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Research on Depression in the Workplace.

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Literacy is a luxury that many of us take for granted. That is why SADAG created SPEAKING BOOKS and revolutionized the way healthcare information is delivered to low literacy communities.

The customizable 16-page book, read by local celebrity audio recordings, ensures that vital health and social messages can be seen, heard, read and understood by everyone across the world.

We started with books on Teen Suicide prevention , HIV, AIDS and Depression, Understanding Mental Health and have developed over 100+ titles, such as TB, Malaria, Polio, Vaccines for over 45 countries.

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Emotional eating means turning to food for comfort -- not because you’re hungry. That bag of potato chips and those chocolate chip cookies may provide short-term relief when you’re feeling bored, lonely, anxious, frustrated, depressed, angry, or stressed. But emotional eating can also lead to overeating and unwanted weight gain. Experts estimate that 75% of overeating is a response to emotions.

The good news is that you can learn skills and alternative ways to cope with feelings of emotional distress so that you’re not reaching for unhealthy foods whenever you’re faced with a negative feeling.

Identify Your Eating Triggers

When you know what situations and emotions prompt you to eat, you can come up with ways to steer clear of those traps. These food triggers will typically fall into five main categories.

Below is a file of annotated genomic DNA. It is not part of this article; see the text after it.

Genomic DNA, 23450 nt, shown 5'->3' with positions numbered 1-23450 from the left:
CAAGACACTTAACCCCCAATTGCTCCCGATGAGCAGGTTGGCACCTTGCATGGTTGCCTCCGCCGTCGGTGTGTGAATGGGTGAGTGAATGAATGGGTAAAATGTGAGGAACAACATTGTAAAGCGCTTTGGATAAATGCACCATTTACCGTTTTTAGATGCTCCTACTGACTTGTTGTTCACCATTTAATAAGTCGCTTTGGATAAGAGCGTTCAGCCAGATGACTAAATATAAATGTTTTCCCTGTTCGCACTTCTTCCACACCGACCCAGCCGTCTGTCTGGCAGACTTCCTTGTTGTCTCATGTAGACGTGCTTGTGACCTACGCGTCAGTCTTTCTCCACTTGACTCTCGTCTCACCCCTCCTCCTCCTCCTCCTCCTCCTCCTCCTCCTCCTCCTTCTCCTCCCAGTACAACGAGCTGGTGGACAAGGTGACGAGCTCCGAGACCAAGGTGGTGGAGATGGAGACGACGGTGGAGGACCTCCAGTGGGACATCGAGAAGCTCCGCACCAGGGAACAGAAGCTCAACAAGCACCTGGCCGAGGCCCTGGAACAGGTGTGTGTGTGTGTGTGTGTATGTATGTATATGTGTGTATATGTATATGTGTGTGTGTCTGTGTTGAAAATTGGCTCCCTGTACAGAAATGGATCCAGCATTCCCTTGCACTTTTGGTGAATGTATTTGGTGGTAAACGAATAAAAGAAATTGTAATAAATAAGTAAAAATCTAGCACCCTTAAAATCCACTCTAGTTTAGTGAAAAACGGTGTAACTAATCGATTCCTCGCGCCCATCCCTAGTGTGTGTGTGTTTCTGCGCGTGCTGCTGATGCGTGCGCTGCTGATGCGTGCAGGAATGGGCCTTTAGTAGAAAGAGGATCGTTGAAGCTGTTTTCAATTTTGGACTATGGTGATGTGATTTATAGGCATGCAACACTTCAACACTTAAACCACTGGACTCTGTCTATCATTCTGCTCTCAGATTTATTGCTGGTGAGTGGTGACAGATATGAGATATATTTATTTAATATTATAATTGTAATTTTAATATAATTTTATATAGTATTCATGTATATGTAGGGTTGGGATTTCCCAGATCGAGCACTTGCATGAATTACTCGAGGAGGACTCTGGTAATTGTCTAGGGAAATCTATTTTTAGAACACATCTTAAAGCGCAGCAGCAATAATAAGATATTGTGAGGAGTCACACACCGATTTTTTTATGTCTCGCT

• Social: Being encouraged by others to eat, or eating to fit in
  • Emotional: Eating in response to unpleasant feelings, like fatigue and anxiety, or to fill the void due to loneliness
  • Thoughts: Eating because of a negative self-image
  • Situational: Eating because the opportunity is there, like when you see a food advertised or when you pass a bakery. You might also eat whenever you do certain activities, like going to the movies or watching TV.
  • Physiological: Eating in response to physical cues, such as a headache or an appetite increased because you skipped a meal

To find out what your triggers are, keep a food diary to write down what and when you eat as well as what stressors, thoughts, or emotions you experience as you eat. You should begin to see patterns fairly quickly.

How to Stop Emotional Eating

By the time you’ve identified a pattern, emotional eating has become a habit. Now you want to break that habit.

  • When you start to reach for food in response to an eating trigger, try one of the following activities instead.
  • Read a good book or magazine, or listen to music.
  • Go for a walk or jog.
  • Take a bubble bath.
  • Do deep breathing exercises.
  • Play cards or a board game.
  • Talk to a friend.
  • Do housework, laundry, or yard work.
  • Wash the car.
  • Write a letter.
  • Do any other pleasurable or necessary activity until the urge to eat passes.

Get Help

Sometimes developing alternative habits or distracting yourself from eating isn’t enough. Try meditation or counseling, or talk to your doctor to see what resources and techniques they recommend to help you cope with emotional stress.

As you learn to practice better coping strategies and to curb emotional eating, remember to reward yourself. By patting yourself on the back for a job well done, you increase the likelihood that you’ll maintain your new healthy habits.

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